The New Normal
Since the pandemic, we have been relying more and more on technology, therefore changing our day-to-day routines. Change, while scary, can also be good, and as a result, be exactly what we need.
When introducing new technology into any long-term care community, certainly, there are going to be some challenges. On the other hand, once you get the hang of it, there is no going back. In many ways, incorporating technology in senior living has become the new normal. Let’s take a look at four popular trends we have seen in caregiving technology since early 2020.
Firstly, let’s discuss Interactive Platforms.
As professionals in senior living, we collect a lot of data. This data can consist of seniors’ personal information, health records, medications, and physical examination reports, for instance. Interactive platforms store and organize data for you, and as a result, can improve care management efficiency!
Let’s move on to Voice-Enabled Interfaces.
“Hi, Siri!” “OK, Google!” Sound familiar? These devices can comprehend, interpret, and even anticipate our needs. Yes, we said anticipate. Creepy? Definitely. Convenient? Definitely. Seniors need the convenience of speech recognition technology just as much as we do. According to a report published by Orlov’s Aging and Health Technology Industry in 2019, speech recognition technology will continue to be be everywhere in senior living because voice-enabled interfaces help seniors and caregivers have a better understanding of the seniors’ health conditions.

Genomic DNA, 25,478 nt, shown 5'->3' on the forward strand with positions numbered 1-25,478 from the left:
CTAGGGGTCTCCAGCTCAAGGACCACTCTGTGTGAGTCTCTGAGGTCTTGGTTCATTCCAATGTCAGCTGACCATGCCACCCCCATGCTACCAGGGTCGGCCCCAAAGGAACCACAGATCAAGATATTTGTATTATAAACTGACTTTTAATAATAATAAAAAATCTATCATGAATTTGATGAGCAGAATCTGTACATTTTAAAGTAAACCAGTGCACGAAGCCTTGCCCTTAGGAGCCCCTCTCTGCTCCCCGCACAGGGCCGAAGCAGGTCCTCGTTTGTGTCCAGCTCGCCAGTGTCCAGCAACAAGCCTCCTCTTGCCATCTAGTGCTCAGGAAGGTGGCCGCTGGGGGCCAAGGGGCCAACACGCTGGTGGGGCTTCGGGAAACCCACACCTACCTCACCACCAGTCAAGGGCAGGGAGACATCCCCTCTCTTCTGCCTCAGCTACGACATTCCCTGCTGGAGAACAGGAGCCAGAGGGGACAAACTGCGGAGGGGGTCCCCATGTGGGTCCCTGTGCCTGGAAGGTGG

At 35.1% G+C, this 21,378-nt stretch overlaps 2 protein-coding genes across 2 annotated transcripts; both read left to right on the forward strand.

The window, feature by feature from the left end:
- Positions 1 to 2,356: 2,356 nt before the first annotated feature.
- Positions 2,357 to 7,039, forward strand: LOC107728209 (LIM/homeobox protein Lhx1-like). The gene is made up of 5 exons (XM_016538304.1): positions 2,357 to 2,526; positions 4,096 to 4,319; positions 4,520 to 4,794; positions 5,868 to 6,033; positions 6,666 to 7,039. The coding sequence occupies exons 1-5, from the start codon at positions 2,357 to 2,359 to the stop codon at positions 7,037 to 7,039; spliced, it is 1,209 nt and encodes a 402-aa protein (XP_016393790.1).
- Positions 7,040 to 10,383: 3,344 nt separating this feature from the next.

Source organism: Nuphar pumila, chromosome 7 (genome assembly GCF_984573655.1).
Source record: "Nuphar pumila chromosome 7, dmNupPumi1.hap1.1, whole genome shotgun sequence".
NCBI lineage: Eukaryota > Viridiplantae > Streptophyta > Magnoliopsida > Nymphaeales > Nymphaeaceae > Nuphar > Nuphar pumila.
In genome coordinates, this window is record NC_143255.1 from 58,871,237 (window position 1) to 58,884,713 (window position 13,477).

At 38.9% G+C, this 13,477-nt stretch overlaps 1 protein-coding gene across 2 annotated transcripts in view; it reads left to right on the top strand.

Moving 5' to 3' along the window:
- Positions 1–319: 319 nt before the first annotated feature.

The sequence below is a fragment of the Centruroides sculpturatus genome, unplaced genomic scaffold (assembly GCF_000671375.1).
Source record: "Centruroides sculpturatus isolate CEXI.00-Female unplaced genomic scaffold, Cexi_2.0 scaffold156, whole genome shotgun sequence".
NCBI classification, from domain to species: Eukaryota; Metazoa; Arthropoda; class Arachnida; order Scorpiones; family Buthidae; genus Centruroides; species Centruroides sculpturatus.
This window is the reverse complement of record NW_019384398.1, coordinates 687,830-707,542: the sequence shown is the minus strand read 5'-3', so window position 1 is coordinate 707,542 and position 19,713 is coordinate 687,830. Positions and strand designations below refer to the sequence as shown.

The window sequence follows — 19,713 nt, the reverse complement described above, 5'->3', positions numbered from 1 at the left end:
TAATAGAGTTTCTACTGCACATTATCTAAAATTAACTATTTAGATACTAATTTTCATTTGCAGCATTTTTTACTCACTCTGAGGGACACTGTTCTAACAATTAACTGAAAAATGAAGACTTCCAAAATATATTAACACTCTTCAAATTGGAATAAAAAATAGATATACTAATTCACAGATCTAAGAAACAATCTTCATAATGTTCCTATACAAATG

Next, let’s discuss Remote Monitoring and Telehealth.
As you know, it’s the remote work era. How many Zoom meetings have you attended wearing pyjama pants? The correct answer is “all of them”. Currently, Telehealth technologies can monitor and manage health records at a distance, so caregivers can not only provide diagnoses remotely. Furthermore, care staff can also quickly access resources and documents they need, such as video conferencing, virtual reality training programs, and online chatting and booking systems.
Finally, let’s review Assistive Technologies.
Research at the National Academies of Sciences, Engineering, and Medicine mentioned that assistive technologies have a great effect on those involved in senior living, especially in the care of people with disabilities. This technology can support people with vision, hearing, and mobility limitations. Common devices include smart glasses, which provides navigation for people with vision impairments, and smart hearing devices, which adjusts the sound of the environment around the user.
Have we missed any?
In short, technology is currently shaping our experiences of living, ageing, and caregiving, and consequently, will help to change the narrative and perception of long-term care. CareStory believes that senior living will continue to evolve with emerging technologies, and therefore update outdated policies and procedures.
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